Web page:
We enjoyed a lot of the usual activities associated with camp. We hiked a rocky mountain trail (I saw my first live rattlesnake!), clambered around in the ice-cold caves, shot BB guns at targets, swilled Cokes and munched on candy bars we purchased at the camp canteen.
My fondest memory, however, was afternoon Vespers in the camp chapel. It is hard to imagine that forty hyperactive teenage boys could become so quiet, so open to the influence of the Spirit, but we did and we were. We chanted from the Psalms and heard stories of Jesus and his apostles in a way that held us spellbound. The folk group (a Baby Boomer's version of a praise team) had us singing with gusto new creations along with older hymns. But what stood out to me in all of this religious rapture was the witness of these men (some only ten years older than me) who had made themselves radically available to Christ and to those like me whom Christ was trying to reach. I wanted to be like them and decided then and there to enroll in the high school seminary preparatory school if my parents would allow it. They did, and my life took a decided turn toward service in the cause of Christ.
A lot of time has passed and this year I celebrated 30 years in professional ministry (although I hardly feel very professional most days). My calling has taken me not to the priesthood but to ministry with pastors and other congregational leaders in another denomination. I still cherish being available to support these brave women and men who serve in Jesus' name. If I have done anything of value in serving, I owe it in part to the example of brothers and priests who seemed to enjoy sharing life and Jesus with a bunch of kids high on hormones up there in the Ice Caves Mountain camp where the will of God — like the water in the mountain streams — was fresh, swift, clear, and alive!
Bill Rose-Heim is NW Area Pastor for the Christian Church (Disciples of Christ) in Mid-America.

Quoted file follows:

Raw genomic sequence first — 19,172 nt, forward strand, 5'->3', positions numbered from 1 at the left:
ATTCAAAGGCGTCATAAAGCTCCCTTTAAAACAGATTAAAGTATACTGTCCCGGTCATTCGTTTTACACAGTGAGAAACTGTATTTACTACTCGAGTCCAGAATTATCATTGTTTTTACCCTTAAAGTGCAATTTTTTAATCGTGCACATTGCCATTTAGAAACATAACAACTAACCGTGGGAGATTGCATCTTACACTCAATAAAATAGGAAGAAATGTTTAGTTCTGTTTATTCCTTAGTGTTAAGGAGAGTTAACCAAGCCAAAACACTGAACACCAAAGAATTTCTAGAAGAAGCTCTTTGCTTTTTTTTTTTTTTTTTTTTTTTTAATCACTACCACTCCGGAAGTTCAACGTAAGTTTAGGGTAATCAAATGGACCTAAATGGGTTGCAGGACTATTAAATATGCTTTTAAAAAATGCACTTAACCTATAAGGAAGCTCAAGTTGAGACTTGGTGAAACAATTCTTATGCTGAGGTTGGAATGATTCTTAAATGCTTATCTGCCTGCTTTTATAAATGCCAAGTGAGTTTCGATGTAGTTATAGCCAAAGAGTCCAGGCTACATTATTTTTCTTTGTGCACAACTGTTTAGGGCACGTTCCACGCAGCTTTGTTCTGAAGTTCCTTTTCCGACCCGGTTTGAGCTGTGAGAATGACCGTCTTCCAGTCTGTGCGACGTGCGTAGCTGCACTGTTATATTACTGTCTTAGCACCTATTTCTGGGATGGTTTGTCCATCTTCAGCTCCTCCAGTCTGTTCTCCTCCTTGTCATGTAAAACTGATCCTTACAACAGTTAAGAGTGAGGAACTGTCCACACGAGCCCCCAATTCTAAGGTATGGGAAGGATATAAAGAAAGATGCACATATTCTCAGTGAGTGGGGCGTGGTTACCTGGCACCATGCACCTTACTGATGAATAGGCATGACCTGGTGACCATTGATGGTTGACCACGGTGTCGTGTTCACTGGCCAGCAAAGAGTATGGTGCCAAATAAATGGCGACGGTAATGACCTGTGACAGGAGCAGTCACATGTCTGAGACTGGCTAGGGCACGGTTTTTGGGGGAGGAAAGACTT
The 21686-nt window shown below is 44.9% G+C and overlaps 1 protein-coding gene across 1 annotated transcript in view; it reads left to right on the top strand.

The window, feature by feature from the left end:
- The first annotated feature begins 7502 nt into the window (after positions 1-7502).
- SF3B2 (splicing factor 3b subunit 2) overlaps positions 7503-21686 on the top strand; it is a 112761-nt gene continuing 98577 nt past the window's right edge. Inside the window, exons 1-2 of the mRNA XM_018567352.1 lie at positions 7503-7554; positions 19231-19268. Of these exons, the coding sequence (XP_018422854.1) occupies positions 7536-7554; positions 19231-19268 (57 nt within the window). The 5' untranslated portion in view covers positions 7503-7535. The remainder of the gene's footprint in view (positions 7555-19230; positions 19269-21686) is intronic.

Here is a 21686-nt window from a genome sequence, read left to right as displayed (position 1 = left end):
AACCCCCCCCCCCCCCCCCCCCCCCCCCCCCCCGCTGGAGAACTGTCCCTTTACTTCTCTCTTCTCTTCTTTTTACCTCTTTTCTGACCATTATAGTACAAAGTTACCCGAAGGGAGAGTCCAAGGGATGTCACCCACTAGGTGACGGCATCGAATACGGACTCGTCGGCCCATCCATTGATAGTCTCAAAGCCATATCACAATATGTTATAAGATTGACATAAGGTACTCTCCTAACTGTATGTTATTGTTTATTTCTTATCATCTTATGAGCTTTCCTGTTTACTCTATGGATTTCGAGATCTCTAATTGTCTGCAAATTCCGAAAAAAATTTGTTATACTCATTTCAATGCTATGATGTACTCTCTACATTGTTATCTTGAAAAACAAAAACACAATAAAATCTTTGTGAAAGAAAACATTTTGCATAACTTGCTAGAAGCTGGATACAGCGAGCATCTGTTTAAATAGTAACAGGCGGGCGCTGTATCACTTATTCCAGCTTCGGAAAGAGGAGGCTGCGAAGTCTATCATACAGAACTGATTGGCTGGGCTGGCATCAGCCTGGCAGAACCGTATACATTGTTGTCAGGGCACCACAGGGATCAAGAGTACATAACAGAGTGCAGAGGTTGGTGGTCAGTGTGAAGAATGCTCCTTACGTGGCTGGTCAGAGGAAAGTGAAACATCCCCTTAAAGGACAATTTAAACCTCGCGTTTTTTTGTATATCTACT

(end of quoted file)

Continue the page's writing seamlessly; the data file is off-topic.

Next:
Camp Didn't Just Change My Life
MYNA (Muslim Youth of North America) operates an international youth-led camp program each summer. The following excerpts come from MYNA's 2009 post-camp evaluation surveys.
The MYNA camp experience is like no other. The people there are so welcoming and friendly and it feels nice to be around people of the same faith. The lectures were amazing and very valuable in my everyday life. Camp is a fun way to learn how to get involved in your community and become closer to Allah. It has such a nurturing environment. I am very happy that I attended because it gave me a new view on life and why it is crucial to become involved in your community and spread Islam to the world. This retreat impacted me so much that my parents and siblings noticed the difference in me. Now I am praying the full five times because I really understand that it is THAT important. Before this retreat I don't think I truly understood how important prayer is; but now I do. I felt great knowing that whatever I said was understood because we are all Muslims together. Also I don't wear the hijab yet, so having me wear the hijab with about thirty girls wearing it with me made me feel proud.
This year's MYNA camp didn't just change my life, in a way it saved my life. Every single individual had his or her own impact on the event, which means in one way or another everyone affected me. It's almost weird how strong the bond I formed with many of the campers in only seven days is. This MYNA camp provided me with a true feeling of brotherhood and sisterhood in Islam and showed me the potential of the Muslim youth. Finally, it inspired me to try to start working for Islam with both youth and adults.